There are circumstances present which would justify the issuance of execution
pending appeal there are decided cases adjudging Aboitiz liable in the lower
courts; other cases are on appeal; its insurer has gone bankrupt and Aboitiz alone
must face and answer for all these claims. The judgment will end up ineffectual when
not immediately executed.

Execution pending appeal GRANTED.

1993 CASE
ABOITIZ vs. GAFLAC (GR NO. 100446)
FACTS: Recap!
ABOITIZ SHIPPING CORPORATION a corporation organized and operating under Philippine
laws and engaged in the business of maritime trade as a carrier
GAFLAC a foreign insurance company pursuing its remedies as a subrogee of several
cargo consignees whose respective cargo sank with Aboitizs vessel

Sinking of the vessel was initially investigated by BMI, which found that the sinking
was due to force majeure and that at the time of sinking, the vessel was seaworthy.
Notwithstanding this administrative finding, the RTC held that the loss was not a
result of force majeure. It ruled in favor of GAFLAC.
The decision was elevated up to the SC in GR No. 89757 (1990 case). The attempted
execution of the judgment in that case has given rise to this instant petition.
Meanwhile, other cases have resulted in findings upholding the BMI conclusion.


Whether the Limited Liability Rule arising out of the real and hypothecary nature of
maritime law should apply in this and related cases


The real and hypothecary nature of maritime law means that the liability
of the carrier in connection with losses related to maritime contracts is confined to
the vessel, which is hypothecated for such obligations or which stands as the
guaranty for their settlement.
o It was designed to offset the adverse conditions and to encourage people and
entities to venture into maritime commerce despite the risks and prohibitive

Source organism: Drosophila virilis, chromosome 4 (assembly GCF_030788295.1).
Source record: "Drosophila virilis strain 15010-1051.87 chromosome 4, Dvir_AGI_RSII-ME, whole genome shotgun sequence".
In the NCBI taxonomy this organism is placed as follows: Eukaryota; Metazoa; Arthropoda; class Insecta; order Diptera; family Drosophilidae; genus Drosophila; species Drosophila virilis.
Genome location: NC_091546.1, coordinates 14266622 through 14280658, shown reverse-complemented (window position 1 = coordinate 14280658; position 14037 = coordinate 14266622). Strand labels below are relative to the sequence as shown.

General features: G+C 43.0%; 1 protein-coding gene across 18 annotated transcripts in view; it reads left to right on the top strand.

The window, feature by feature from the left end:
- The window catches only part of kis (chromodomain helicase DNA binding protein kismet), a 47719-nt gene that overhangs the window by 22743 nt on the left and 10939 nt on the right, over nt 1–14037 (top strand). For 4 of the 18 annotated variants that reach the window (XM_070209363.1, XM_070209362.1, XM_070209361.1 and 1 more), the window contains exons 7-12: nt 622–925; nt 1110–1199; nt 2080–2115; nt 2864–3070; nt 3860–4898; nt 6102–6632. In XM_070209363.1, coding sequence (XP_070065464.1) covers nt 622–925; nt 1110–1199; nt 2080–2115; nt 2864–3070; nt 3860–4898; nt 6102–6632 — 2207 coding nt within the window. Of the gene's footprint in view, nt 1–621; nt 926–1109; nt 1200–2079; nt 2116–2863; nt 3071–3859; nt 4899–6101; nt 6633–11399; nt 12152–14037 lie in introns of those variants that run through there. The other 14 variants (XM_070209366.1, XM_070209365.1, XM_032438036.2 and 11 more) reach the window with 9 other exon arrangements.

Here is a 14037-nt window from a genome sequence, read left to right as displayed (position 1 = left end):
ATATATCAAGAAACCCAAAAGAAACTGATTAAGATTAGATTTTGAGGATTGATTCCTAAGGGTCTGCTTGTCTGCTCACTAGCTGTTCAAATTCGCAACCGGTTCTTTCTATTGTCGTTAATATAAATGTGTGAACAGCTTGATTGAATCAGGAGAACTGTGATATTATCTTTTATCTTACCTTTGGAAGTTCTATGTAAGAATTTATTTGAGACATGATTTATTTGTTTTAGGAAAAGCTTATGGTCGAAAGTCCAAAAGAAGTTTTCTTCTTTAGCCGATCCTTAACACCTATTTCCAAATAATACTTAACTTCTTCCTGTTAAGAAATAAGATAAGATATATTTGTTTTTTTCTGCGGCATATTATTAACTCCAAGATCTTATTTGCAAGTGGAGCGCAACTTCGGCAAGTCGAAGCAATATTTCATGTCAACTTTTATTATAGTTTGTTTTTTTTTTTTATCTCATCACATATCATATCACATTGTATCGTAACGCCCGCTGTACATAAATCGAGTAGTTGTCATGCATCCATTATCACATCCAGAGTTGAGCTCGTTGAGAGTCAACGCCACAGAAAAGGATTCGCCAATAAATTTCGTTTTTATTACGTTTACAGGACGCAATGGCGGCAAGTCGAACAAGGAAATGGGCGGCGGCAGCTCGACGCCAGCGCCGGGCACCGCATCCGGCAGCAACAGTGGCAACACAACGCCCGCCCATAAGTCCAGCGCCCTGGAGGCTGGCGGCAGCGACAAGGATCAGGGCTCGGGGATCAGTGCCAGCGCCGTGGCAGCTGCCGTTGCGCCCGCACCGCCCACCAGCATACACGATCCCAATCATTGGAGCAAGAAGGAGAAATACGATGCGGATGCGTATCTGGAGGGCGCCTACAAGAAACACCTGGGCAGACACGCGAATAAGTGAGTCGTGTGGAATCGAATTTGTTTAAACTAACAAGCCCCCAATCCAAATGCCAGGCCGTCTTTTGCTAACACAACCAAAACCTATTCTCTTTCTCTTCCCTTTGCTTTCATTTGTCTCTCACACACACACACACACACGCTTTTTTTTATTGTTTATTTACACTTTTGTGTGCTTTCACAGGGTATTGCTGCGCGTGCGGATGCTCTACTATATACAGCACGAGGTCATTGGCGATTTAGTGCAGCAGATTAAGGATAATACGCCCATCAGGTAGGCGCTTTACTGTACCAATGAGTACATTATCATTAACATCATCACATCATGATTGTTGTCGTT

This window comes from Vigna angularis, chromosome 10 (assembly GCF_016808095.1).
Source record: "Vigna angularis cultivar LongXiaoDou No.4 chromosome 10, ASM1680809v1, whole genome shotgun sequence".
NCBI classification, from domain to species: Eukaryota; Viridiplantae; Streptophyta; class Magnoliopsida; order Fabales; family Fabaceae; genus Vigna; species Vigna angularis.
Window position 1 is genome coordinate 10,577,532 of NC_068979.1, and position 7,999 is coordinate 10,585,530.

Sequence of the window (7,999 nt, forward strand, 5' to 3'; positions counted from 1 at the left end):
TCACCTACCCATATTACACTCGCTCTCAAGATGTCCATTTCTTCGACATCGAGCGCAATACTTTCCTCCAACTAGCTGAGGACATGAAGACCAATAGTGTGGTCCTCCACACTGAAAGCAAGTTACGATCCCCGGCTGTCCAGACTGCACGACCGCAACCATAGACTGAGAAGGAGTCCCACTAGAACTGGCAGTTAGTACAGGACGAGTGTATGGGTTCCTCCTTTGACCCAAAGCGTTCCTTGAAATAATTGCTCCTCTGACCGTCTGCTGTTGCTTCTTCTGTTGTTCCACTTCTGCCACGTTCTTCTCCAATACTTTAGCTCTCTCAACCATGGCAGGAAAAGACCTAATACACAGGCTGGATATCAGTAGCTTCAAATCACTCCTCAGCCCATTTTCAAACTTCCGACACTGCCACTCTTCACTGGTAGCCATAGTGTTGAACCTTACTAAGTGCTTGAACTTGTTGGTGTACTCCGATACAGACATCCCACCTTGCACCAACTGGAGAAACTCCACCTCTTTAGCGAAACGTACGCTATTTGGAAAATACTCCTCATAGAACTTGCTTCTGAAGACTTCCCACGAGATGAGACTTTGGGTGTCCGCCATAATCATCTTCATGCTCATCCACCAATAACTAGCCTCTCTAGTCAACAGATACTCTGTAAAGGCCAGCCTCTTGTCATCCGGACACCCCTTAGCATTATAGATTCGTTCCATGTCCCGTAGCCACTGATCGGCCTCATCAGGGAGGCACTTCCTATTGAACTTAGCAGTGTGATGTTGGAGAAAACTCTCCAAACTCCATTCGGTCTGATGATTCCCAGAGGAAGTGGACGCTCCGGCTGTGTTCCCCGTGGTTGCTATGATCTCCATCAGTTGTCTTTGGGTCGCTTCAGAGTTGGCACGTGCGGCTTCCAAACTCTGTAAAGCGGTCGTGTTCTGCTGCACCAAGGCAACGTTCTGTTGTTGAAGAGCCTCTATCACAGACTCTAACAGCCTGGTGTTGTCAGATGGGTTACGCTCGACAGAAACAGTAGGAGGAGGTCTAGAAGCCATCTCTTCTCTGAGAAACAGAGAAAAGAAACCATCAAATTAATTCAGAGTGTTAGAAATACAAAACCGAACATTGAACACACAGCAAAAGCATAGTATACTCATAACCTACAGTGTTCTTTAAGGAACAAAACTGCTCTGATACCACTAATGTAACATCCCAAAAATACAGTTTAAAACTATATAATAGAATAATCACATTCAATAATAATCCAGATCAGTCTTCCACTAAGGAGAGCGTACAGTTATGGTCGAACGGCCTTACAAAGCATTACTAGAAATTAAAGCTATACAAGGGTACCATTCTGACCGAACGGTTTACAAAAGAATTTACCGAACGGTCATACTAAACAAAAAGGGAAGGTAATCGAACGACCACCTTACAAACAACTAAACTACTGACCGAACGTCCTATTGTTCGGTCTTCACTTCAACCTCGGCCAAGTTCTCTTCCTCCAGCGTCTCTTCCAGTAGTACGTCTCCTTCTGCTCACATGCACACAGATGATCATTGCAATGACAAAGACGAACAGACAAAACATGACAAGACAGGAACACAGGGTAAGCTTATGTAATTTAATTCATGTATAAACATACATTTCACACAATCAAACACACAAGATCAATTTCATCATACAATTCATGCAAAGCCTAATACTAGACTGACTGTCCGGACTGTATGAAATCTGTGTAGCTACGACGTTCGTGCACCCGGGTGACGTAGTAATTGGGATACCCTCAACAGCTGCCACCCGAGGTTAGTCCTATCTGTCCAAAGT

cost of shipbuilding.
o Thus, liability of the vessel owner and agent arising from the operation of the
vessel are confined to the vessel itself, its equipment, freight, and insurance,
if any.

Art. 587. The ship agent shall also be civilly liable for the indemnities in favor of third
persons which may arise from the conduct of the captain in the care of the goods which he
loaded on the vessel; but he may exempt himself therefrom by abandoning the vessel with
all her equipment and the freight it may have earned during the voyage. Injuries to third

1 The Limited Liability Rule was never in issue in all prior cases. The limited liability in issue before the trial courts referred to the
package limitation clauses in the bills of lading and not the limited liability doctrine arising from the real and hypothecary nature of
maritime trade.

Art. 590. The co-owners of a vessel shall be civilly liable in the proportion of their interests
in the common fund for the results of the acts of the captain referred to in Art. 587.
Each co-owner may exempt himself from this liability by the abandonment, before a notary,
of the part of the vessel belonging to him. Acts of the captain
Art. 837. The civil liability incurred by shipowners in the case prescribed in this section (on
collisions), shall be understood as limited to the value of the vessel with all its
appurtenances and freightage served during the voyage. Collisions

The only time the Limited Liability Rule DOES NOT APPLY is when there is
an actual finding of negligence on the part of the vessel owner or agent.
In this case, there is no actual finding of negligence on the part of Aboitiz. There was
no evidence presented sufficient to form a conclusion that the shipowner itself was
Unseaworthiness is not a fault that can be laid squarely on Aboitizs lap, absent a
factual basis for such a conclusion.


Rights of a vessel owner under this rule are akin to those of shareholders under the
Corporation Law.
o Though not absolute, they must be swept aside only in the established
existence of the most compelling of reasons.
Rights of parties to claim against an agent or owner of a vessel may be compared to
those of creditors against an insolvent corporation whose assets are not enough to
satisfy the totality of claims as against it.
o Claimants or creditors are limited in their recovery to the remaining value of
accessible assets.
o In the case of a lost vessel, these are the insurance proceeds and pending
freightage for the particular voyage.